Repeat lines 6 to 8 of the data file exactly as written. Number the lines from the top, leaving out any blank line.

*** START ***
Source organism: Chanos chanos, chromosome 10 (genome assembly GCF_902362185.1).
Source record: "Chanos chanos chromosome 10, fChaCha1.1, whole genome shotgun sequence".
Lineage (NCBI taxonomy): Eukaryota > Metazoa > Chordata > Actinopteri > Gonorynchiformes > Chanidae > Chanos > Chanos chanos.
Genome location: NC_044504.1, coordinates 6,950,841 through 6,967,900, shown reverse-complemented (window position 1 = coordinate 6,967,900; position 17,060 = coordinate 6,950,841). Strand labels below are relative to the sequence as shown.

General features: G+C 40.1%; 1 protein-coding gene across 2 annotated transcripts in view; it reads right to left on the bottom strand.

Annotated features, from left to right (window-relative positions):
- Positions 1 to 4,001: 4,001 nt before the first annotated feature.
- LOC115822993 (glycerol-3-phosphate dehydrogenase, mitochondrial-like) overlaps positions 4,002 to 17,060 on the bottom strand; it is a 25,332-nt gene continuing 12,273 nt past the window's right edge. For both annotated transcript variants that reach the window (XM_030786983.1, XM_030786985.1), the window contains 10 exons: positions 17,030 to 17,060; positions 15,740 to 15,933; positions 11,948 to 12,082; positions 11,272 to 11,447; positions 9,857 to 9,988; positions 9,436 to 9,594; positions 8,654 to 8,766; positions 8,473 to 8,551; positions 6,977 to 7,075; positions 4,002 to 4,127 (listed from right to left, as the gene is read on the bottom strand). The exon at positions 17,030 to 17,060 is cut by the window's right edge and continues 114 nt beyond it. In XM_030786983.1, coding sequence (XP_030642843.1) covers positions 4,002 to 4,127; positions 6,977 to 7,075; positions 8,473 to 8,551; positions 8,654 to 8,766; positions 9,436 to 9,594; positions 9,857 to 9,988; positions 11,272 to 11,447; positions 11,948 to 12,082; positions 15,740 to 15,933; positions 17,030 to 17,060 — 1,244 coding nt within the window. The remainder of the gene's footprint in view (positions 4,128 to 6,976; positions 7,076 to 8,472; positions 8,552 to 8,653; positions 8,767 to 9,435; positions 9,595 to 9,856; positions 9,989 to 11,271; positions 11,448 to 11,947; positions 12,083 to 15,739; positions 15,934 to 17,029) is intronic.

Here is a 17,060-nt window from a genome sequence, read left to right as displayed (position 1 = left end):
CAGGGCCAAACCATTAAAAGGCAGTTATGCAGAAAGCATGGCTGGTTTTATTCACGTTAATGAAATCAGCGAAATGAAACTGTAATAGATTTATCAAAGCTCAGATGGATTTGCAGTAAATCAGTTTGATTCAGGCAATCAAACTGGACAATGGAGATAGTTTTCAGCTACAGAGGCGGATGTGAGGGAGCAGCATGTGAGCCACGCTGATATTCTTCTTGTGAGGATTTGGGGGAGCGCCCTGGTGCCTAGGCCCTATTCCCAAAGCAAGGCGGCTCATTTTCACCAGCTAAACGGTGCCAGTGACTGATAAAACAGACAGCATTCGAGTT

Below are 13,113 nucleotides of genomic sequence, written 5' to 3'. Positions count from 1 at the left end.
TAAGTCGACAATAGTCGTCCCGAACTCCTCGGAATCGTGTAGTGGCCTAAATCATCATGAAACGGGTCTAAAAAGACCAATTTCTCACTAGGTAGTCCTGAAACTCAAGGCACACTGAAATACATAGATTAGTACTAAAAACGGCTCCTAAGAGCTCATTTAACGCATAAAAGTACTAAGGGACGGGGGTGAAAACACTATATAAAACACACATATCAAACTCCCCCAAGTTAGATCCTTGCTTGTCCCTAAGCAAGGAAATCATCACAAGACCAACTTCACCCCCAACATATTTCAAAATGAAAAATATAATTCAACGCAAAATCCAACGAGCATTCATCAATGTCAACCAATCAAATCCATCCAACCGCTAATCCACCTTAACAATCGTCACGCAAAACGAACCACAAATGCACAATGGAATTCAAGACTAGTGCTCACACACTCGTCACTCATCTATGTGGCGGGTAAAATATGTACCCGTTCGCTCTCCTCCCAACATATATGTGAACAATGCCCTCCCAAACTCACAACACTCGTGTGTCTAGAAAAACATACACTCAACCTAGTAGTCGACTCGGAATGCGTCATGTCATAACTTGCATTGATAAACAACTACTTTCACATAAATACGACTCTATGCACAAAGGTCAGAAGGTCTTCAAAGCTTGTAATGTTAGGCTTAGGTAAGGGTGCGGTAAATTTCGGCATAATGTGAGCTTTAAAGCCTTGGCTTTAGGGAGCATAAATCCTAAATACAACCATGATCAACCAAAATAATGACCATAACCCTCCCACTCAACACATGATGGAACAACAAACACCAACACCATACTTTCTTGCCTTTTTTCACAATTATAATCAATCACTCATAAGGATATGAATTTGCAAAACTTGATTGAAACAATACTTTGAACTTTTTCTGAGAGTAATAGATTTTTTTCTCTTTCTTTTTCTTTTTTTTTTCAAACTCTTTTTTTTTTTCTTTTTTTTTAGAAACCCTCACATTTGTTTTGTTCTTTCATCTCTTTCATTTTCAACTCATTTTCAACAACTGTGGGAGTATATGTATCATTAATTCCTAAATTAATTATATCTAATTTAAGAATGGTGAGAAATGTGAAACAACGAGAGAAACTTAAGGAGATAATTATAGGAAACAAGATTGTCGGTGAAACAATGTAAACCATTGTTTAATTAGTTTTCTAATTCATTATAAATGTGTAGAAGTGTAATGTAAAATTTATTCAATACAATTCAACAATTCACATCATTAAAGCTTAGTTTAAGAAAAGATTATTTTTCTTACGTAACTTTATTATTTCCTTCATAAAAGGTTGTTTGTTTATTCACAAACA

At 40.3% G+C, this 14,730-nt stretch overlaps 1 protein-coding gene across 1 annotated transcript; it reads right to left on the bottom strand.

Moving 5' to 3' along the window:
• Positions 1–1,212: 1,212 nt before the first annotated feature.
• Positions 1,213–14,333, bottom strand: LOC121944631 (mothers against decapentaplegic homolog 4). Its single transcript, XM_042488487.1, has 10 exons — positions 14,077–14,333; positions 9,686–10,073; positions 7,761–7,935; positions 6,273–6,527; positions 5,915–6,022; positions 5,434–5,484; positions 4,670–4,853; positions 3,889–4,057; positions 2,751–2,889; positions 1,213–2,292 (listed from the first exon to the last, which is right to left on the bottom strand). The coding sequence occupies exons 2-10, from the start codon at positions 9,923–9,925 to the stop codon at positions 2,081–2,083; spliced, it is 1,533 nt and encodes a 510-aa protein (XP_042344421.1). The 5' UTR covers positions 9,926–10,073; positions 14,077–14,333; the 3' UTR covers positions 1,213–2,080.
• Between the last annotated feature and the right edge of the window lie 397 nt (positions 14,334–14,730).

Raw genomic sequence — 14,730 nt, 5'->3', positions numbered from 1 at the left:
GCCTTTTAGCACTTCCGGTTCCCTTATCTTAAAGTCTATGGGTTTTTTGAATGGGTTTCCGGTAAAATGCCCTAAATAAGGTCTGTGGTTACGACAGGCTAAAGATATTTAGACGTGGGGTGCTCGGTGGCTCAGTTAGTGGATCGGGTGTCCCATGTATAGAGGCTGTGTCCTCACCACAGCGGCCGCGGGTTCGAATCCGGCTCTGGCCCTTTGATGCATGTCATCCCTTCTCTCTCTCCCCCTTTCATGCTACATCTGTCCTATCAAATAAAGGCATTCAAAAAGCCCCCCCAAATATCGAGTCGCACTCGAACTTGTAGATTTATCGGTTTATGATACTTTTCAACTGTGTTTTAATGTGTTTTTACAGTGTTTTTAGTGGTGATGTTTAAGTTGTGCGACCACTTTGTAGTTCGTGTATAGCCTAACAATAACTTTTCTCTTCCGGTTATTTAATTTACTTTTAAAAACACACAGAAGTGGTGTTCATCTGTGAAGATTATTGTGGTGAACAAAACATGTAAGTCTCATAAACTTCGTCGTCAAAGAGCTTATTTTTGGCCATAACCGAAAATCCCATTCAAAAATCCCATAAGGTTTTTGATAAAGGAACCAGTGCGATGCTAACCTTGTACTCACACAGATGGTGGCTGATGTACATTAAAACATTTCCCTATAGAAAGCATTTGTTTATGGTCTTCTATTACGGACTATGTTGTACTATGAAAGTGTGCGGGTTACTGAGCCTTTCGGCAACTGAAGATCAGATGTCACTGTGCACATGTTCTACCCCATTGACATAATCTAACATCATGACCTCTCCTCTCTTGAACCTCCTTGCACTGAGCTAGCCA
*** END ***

Annotated features, from left to right (window-relative positions):
- Positions 1 to 4,001: 4,001 nt before the first annotated feature.
- LOC115822993 (glycerol-3-phosphate dehydrogenase, mitochondrial-like) overlaps positions 4,002 to 17,060 on the bottom strand; it is a 25,332-nt gene continuing 12,273 nt past the window's right edge. For both annotated transcript variants that reach the window (XM_030786983.1, XM_030786985.1), the window contains 10 exons: positions 17,030 to 17,060; positions 15,740 to 15,933; positions 11,948 to 12,082; positions 11,272 to 11,447; positions 9,857 to 9,988; positions 9,436 to 9,594; positions 8,654 to 8,766; positions 8,473 to 8,551; positions 6,977 to 7,075; positions 4,002 to 4,127 (listed from right to left, as the gene is read on the bottom strand). The exon at positions 17,030 to 17,060 is cut by the window's right edge and continues 114 nt beyond it. In XM_030786983.1, coding sequence (XP_030642843.1) covers positions 4,002 to 4,127; positions 6,977 to 7,075; positions 8,473 to 8,551; positions 8,654 to 8,766; positions 9,436 to 9,594; positions 9,857 to 9,988; positions 11,272 to 11,447; positions 11,948 to 12,082; positions 15,740 to 15,933; positions 17,030 to 17,060 — 1,244 coding nt within the window. The remainder of the gene's footprint in view (positions 4,128 to 6,976; positions 7,076 to 8,472; positions 8,552 to 8,653; positions 8,767 to 9,435; positions 9,595 to 9,856; positions 9,989 to 11,271; positions 11,448 to 11,947; positions 12,083 to 15,739; positions 15,934 to 17,029) is intronic.